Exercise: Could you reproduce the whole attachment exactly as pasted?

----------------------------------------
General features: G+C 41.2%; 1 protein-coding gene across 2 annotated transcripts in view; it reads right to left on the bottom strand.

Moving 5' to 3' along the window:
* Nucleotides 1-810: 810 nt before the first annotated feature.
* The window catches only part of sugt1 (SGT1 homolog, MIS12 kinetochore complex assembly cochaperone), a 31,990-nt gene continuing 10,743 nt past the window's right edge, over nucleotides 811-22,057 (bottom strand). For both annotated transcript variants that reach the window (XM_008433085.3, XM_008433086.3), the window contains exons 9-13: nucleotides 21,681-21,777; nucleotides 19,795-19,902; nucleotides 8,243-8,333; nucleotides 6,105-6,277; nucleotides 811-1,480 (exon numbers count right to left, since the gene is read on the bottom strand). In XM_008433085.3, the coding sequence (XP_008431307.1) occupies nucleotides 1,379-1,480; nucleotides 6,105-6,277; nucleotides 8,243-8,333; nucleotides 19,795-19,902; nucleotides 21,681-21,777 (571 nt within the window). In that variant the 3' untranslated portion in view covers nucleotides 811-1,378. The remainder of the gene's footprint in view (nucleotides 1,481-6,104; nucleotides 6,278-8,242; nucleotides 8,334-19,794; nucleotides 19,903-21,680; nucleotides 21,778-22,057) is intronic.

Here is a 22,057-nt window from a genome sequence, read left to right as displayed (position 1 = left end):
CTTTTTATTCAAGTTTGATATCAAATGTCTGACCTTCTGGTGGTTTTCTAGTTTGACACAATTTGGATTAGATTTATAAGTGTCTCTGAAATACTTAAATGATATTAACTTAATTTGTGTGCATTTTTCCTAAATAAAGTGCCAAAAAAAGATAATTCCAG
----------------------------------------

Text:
General features: G+C 41.2%; 1 protein-coding gene across 2 annotated transcripts in view; it reads right to left on the bottom strand.

Moving 5' to 3' along the window:
* Nucleotides 1-810: 810 nt before the first annotated feature.
* The window catches only part of sugt1 (SGT1 homolog, MIS12 kinetochore complex assembly cochaperone), a 31,990-nt gene continuing 10,743 nt past the window's right edge, over nucleotides 811-22,057 (bottom strand). For both annotated transcript variants that reach the window (XM_008433085.3, XM_008433086.3), the window contains exons 9-13: nucleotides 21,681-21,777; nucleotides 19,795-19,902; nucleotides 8,243-8,333; nucleotides 6,105-6,277; nucleotides 811-1,480 (exon numbers count right to left, since the gene is read on the bottom strand). In XM_008433085.3, the coding sequence (XP_008431307.1) occupies nucleotides 1,379-1,480; nucleotides 6,105-6,277; nucleotides 8,243-8,333; nucleotides 19,795-19,902; nucleotides 21,681-21,777 (571 nt within the window). In that variant the 3' untranslated portion in view covers nucleotides 811-1,378. The remainder of the gene's footprint in view (nucleotides 1,481-6,104; nucleotides 6,278-8,242; nucleotides 8,334-19,794; nucleotides 19,903-21,680; nucleotides 21,778-22,057) is intronic.

Here is a 22,057-nt window from a genome sequence, read left to right as displayed (position 1 = left end):
CTTTTTATTCAAGTTTGATATCAAATGTCTGACCTTCTGGTGGTTTTCTAGTTTGACACAATTTGGATTAGATTTATAAGTGTCTCTGAAATACTTAAATGATATTAACTTAATTTGTGTGCATTTTTCCTAAATAAAGTGCCAAAAAAAGATAATTCCAG